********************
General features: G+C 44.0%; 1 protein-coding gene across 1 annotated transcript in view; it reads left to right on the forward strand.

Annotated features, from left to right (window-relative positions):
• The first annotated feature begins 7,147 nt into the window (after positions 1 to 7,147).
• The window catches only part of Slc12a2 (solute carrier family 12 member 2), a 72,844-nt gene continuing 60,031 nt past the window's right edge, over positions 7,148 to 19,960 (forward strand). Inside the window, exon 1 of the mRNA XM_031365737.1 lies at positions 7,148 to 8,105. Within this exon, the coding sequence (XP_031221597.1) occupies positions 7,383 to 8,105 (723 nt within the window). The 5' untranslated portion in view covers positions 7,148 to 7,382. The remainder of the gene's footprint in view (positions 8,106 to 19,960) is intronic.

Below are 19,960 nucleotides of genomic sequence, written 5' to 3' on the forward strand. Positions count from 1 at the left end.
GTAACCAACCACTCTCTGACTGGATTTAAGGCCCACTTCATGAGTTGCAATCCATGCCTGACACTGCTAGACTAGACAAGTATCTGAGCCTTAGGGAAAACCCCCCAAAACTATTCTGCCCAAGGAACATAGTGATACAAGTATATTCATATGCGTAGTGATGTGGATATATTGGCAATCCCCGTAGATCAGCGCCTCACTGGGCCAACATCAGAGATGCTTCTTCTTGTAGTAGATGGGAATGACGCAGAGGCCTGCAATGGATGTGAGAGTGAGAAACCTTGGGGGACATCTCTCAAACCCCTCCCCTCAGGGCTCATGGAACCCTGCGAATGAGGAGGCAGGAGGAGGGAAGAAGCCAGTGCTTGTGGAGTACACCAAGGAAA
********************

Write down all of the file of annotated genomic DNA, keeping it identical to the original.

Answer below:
General features: G+C 44.0%; 1 protein-coding gene across 1 annotated transcript in view; it reads left to right on the forward strand.

Annotated features, from left to right (window-relative positions):
• The first annotated feature begins 7,147 nt into the window (after positions 1 to 7,147).
• The window catches only part of Slc12a2 (solute carrier family 12 member 2), a 72,844-nt gene continuing 60,031 nt past the window's right edge, over positions 7,148 to 19,960 (forward strand). Inside the window, exon 1 of the mRNA XM_031365737.1 lies at positions 7,148 to 8,105. Within this exon, the coding sequence (XP_031221597.1) occupies positions 7,383 to 8,105 (723 nt within the window). The 5' untranslated portion in view covers positions 7,148 to 7,382. The remainder of the gene's footprint in view (positions 8,106 to 19,960) is intronic.

Below are 19,960 nucleotides of genomic sequence, written 5' to 3' on the forward strand. Positions count from 1 at the left end.
GTAACCAACCACTCTCTGACTGGATTTAAGGCCCACTTCATGAGTTGCAATCCATGCCTGACACTGCTAGACTAGACAAGTATCTGAGCCTTAGGGAAAACCCCCCAAAACTATTCTGCCCAAGGAACATAGTGATACAAGTATATTCATATGCGTAGTGATGTGGATATATTGGCAATCCCCGTAGATCAGCGCCTCACTGGGCCAACATCAGAGATGCTTCTTCTTGTAGTAGATGGGAATGACGCAGAGGCCTGCAATGGATGTGAGAGTGAGAAACCTTGGGGGACATCTCTCAAACCCCTCCCCTCAGGGCTCATGGAACCCTGCGAATGAGGAGGCAGGAGGAGGGAAGAAGCCAGTGCTTGTGGAGTACACCAAGGAAA